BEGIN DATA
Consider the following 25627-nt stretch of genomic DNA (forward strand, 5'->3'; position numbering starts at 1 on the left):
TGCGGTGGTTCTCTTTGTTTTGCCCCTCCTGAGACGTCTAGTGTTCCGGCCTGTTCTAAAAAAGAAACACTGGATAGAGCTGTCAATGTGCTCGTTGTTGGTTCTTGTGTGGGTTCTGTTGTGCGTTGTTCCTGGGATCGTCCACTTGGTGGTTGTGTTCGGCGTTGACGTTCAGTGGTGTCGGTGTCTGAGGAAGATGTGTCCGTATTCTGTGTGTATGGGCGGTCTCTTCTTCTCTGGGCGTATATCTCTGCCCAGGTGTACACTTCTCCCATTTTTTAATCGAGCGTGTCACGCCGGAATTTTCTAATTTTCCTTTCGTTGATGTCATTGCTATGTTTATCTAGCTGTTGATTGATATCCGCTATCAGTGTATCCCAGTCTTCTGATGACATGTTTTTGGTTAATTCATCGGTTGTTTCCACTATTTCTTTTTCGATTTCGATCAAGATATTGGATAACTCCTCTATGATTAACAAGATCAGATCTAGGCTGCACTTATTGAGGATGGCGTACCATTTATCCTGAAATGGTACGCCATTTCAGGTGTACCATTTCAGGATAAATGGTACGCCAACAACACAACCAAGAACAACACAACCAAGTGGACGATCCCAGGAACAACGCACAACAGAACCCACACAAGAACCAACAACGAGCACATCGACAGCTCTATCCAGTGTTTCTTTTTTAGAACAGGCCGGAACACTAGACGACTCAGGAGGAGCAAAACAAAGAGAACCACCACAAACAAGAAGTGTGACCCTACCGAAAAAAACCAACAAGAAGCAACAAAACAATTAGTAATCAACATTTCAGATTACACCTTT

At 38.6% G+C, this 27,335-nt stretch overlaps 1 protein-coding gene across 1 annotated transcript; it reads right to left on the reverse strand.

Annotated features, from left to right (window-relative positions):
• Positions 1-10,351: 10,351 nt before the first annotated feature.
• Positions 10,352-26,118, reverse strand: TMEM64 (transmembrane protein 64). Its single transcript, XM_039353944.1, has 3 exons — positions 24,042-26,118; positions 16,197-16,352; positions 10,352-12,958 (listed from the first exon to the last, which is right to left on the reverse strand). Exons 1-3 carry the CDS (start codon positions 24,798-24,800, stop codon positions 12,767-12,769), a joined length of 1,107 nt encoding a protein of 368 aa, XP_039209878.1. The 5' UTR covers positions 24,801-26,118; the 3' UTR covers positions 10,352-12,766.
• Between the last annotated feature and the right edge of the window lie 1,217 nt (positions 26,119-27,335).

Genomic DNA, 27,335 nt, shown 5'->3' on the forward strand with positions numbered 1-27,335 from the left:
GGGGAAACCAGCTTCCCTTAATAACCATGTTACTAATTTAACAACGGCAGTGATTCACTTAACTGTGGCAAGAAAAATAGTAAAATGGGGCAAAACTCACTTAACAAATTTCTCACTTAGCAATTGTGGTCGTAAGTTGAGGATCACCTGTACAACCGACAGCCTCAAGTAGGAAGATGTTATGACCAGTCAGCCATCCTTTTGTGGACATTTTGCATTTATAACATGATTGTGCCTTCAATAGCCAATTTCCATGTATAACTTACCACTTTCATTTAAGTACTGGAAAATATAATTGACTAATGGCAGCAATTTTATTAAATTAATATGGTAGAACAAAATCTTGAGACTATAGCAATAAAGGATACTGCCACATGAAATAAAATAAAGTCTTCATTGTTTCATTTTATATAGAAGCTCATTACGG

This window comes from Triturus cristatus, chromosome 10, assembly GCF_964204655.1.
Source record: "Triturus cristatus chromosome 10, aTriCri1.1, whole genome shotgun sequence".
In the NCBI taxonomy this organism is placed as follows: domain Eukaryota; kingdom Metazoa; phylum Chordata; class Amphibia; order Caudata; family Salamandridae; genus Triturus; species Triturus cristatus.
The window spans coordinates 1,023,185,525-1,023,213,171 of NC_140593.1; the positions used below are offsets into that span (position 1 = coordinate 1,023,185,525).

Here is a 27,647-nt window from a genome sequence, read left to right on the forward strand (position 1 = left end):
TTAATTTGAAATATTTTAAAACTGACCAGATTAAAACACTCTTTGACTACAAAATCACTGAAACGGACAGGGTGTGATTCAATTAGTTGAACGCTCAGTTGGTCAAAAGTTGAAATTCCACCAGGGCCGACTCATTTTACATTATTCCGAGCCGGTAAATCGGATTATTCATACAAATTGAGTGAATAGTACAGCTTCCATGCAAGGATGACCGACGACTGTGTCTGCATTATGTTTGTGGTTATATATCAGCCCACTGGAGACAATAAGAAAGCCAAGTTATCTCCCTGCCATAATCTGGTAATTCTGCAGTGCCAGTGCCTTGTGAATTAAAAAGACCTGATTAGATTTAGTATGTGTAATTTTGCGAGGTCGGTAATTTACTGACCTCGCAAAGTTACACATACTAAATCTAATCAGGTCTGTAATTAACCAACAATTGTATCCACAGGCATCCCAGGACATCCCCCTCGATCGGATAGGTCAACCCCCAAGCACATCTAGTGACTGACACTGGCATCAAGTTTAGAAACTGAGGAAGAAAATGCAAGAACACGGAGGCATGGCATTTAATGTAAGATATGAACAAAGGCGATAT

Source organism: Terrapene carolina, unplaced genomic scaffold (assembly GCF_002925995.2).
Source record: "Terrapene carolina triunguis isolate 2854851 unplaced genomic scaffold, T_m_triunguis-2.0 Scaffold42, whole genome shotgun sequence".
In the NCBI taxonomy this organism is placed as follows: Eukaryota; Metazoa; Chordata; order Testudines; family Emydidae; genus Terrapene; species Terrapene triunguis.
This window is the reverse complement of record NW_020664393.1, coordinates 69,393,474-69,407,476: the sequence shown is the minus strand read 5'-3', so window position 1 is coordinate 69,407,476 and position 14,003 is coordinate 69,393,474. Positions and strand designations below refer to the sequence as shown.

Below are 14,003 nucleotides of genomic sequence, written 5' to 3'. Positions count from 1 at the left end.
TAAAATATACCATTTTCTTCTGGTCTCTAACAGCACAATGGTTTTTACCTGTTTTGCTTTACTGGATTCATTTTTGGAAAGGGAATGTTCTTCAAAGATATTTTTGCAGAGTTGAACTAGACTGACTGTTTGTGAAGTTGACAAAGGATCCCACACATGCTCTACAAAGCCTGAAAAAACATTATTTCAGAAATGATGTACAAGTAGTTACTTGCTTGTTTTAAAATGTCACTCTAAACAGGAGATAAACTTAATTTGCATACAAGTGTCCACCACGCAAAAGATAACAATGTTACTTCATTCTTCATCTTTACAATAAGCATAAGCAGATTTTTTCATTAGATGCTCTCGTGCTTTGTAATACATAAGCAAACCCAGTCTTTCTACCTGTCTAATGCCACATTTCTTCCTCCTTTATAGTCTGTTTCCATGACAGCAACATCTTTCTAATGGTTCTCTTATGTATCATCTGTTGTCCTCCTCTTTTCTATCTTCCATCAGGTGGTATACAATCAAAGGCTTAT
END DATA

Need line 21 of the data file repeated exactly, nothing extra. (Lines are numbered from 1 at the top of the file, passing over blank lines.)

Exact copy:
TAAAATATACCATTTTCTTCTGGTCTCTAACAGCACAATGGTTTTTACCTGTTTTGCTTTACTGGATTCATTTTTGGAAAGGGAATGTTCTTCAAAGATATTTTTGCAGAGTTGAACTAGACTGACTGTTTGTGAAGTTGACAAAGGATCCCACACATGCTCTACAAAGCCTGAAAAAACATTATTTCAGAAATGATGTACAAGTAGTTACTTGCTTGTTTTAAAATGTCACTCTAAACAGGAGATAAACTTAATTTGCATACAAGTGTCCACCACGCAAAAGATAACAATGTTACTTCATTCTTCATCTTTACAATAAGCATAAGCAGATTTTTTCATTAGATGCTCTCGTGCTTTGTAATACATAAGCAAACCCAGTCTTTCTACCTGTCTAATGCCACATTTCTTCCTCCTTTATAGTCTGTTTCCATGACAGCAACATCTTTCTAATGGTTCTCTTATGTATCATCTGTTGTCCTCCTCTTTTCTATCTTCCATCAGGTGGTATACAATCAAAGGCTTAT